He made it! Here’s what the world had to say
blog by Ben Kirst • June 16, 2012 @ 8:53am
First of all, not to toot the old company horn too loudly, but I opened my Saturday Buffalo News on the front step this morning and was wowed by the huge photo of Nik Wallenda and Charlie Specht, T.J. Pignataro and Maki Becker’s excellent story. The lead—“Nik Wallenda became a true King of the High Wire on Friday night as the seventh-generation circus performer triumphantly sprinted off the 1,800-foot steel cable strung over Niagara Falls, dashing any doubts of all the nay-sayers who said such a feat could never be done”—actually gave me the chills. Well done, gang.
So he did it, tether and all. And say what you want about tether removing the element of death, or the massive hype surrounding the event, or the essential silliness of people walking on wires over high places—when Wallenda was actually out there on the wire, over the Falls, it was pretty amazing. Especially in the opening, when it looks like Wallenda is walking through the set of an A-Ha video, and then you remember—oh, wait, that whiteness behind hin is actually a few million gallons of raging water.
What is the world saying about Nik Wallenda? Let’s take a look.
ABC News: After he greeted his wife and family, Wallenda was approached by customs agents, who asked him for his passport, which he presented. “No, I’m not carrying anything over. I promise,” he said. “What is the purpose of your trip sir?” the agent asked. “To inspire people around the world,” Wallenda said.
National Post: An estimated one billion television viewers saw Mr. Wallenda’s walk, which was held after dark in order to make it as accessible to a global audience as possible. It was also one of the first international news stories out of Canada in several weeks not involving a dismemberment or murder. “He’s a guy with a stick and he got the world’s attention,” said Wayne, at The Drink Shop, just off the city’s main drag.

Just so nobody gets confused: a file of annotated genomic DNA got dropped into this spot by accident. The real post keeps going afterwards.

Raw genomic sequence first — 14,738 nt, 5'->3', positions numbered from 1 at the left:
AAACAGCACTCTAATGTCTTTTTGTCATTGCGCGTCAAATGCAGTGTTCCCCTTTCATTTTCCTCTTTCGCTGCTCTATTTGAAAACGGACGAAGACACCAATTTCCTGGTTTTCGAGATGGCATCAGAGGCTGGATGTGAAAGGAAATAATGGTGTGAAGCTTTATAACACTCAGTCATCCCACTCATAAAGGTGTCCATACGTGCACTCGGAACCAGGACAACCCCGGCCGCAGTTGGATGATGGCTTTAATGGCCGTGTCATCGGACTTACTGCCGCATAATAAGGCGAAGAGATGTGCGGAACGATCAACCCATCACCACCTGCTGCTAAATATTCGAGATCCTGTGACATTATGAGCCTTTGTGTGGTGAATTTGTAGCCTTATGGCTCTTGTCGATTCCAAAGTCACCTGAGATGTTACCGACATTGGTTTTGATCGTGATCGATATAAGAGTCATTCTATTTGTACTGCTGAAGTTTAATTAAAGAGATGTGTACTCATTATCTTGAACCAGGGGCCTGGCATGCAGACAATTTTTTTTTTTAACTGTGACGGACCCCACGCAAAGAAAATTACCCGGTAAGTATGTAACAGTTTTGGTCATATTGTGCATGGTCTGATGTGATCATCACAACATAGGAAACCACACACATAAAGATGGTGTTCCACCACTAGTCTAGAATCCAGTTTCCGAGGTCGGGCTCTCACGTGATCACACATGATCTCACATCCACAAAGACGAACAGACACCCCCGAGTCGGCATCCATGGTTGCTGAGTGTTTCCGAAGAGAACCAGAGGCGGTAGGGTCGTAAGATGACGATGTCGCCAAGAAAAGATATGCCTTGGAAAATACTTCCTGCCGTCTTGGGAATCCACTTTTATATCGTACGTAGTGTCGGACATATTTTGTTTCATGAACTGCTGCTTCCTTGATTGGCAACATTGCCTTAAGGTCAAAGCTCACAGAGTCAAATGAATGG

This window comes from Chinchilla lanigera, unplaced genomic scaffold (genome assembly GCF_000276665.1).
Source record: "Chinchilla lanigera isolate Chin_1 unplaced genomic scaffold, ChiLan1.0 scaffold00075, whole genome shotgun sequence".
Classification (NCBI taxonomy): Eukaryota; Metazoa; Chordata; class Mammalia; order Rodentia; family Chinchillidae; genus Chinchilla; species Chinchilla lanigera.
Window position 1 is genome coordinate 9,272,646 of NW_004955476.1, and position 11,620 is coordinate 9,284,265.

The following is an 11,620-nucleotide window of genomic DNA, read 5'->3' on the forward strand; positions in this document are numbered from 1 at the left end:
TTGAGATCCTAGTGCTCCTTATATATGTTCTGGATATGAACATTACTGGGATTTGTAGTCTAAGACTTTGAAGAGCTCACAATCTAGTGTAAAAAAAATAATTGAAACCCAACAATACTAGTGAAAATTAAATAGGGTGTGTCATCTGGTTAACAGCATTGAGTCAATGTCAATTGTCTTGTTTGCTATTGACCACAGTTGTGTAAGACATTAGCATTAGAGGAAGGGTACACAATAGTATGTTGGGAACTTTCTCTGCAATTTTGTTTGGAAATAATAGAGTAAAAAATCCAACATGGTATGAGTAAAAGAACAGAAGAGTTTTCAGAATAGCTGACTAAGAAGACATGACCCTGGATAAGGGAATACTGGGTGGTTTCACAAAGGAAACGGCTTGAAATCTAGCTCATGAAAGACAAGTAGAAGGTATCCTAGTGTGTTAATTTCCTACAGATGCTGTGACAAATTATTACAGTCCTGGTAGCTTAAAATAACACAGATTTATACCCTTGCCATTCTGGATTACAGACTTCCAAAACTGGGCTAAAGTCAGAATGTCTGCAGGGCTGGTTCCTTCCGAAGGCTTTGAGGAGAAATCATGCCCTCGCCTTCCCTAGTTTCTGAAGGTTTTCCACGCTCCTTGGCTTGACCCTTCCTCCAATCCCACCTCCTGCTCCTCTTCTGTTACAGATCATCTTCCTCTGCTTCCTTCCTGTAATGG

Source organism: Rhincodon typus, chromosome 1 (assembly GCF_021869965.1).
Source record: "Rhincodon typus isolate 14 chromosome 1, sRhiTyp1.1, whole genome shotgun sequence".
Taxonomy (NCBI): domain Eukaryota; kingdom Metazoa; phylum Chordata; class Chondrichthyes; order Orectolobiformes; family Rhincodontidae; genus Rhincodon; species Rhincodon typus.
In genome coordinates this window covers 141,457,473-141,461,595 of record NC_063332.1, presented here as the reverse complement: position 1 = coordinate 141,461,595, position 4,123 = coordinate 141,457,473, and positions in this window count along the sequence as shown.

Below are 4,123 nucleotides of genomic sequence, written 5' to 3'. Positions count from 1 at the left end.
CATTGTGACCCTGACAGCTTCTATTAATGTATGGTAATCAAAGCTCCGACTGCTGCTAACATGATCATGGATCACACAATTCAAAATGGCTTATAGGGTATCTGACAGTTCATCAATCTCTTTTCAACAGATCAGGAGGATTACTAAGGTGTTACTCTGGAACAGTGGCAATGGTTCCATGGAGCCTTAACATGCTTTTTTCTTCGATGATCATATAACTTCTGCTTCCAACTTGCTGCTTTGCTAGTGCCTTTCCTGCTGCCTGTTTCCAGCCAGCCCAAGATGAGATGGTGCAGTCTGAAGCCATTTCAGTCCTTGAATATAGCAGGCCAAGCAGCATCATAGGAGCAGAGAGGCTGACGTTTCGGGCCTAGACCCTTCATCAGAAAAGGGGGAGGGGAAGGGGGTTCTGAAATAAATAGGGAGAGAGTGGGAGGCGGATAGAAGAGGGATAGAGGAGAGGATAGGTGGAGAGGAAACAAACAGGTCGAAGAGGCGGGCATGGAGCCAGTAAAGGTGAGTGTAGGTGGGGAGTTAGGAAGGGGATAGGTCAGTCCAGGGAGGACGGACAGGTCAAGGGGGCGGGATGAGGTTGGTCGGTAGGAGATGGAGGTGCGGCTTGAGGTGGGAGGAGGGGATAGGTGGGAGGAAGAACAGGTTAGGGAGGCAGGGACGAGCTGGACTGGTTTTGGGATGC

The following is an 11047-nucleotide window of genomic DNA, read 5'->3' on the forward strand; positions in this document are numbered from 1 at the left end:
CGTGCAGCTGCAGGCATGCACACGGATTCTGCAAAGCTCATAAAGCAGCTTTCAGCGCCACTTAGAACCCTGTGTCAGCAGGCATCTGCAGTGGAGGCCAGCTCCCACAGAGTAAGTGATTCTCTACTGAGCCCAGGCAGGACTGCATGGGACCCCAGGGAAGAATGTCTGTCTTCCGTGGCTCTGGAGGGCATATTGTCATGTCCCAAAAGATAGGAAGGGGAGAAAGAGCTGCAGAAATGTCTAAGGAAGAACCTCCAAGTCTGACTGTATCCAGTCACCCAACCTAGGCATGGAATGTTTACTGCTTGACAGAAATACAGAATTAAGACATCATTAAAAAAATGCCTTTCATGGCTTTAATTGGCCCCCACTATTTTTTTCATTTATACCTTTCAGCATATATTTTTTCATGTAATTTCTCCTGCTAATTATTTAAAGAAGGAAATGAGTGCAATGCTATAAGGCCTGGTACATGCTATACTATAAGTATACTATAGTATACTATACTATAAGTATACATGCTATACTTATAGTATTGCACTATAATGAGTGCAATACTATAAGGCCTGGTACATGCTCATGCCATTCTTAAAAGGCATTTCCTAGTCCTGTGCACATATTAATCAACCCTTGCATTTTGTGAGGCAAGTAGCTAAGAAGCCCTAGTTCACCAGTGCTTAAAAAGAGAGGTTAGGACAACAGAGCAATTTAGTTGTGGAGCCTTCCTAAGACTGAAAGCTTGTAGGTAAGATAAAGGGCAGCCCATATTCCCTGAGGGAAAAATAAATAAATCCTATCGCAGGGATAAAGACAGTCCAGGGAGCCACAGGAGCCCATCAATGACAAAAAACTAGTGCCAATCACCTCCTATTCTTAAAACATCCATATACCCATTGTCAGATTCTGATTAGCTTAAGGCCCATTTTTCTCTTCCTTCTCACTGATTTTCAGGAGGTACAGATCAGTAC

Los Angeles Times: Wallenda said the first thing he did after the walk was call his grandmother to let her know he was fine…“It’s been a long time since I camped out for a special event,” Laura Gonnering said. “Last time was to get Garth Brooks tickets.”
The Guardian: As far as feats of derring-do go, they don’t get much more primal or more terrifying. Man versus nature, a famous acrobat pitted against an ancient gorge filled with a gazillion gallons of cascading water. And only a slippery, swaying high-wire, one the circumference of an espresso cup, was strung between them. But from his first tentative toe touches, to the cheers that erupted as he crossed finish line half a kilometer later, Nik Wallenda kept his poise as he strolled across Niagara Falls and into the history books on Friday night.
The Australian: While past tightrope crossings have taken place across the Niagara Gorge, Wallenda today walked from the US side of the Falls to the Canadian side contending with the mist, wind and spray generated by the mighty Falls directly below him. As he neared the Canadian side, the 105,000-strong crowd erupted. Metres from the end Wallenda stopped, knelt on one knee and blew a kiss into the crowd, ever the showman. He answered the deafening cheers of the crowd with a fist punch to the air and a grin from ear-to-ear. “I feel like I’m on cloud nine right now,” the 33-year-old, seventh-generation aerialist told the crowd after stepping off the cable. “The impossible is not quite impossible if you put your mind to it. It was a very unique, a weird sensation but I was very focused.”
Photo by Derek Gee / The Buffalo News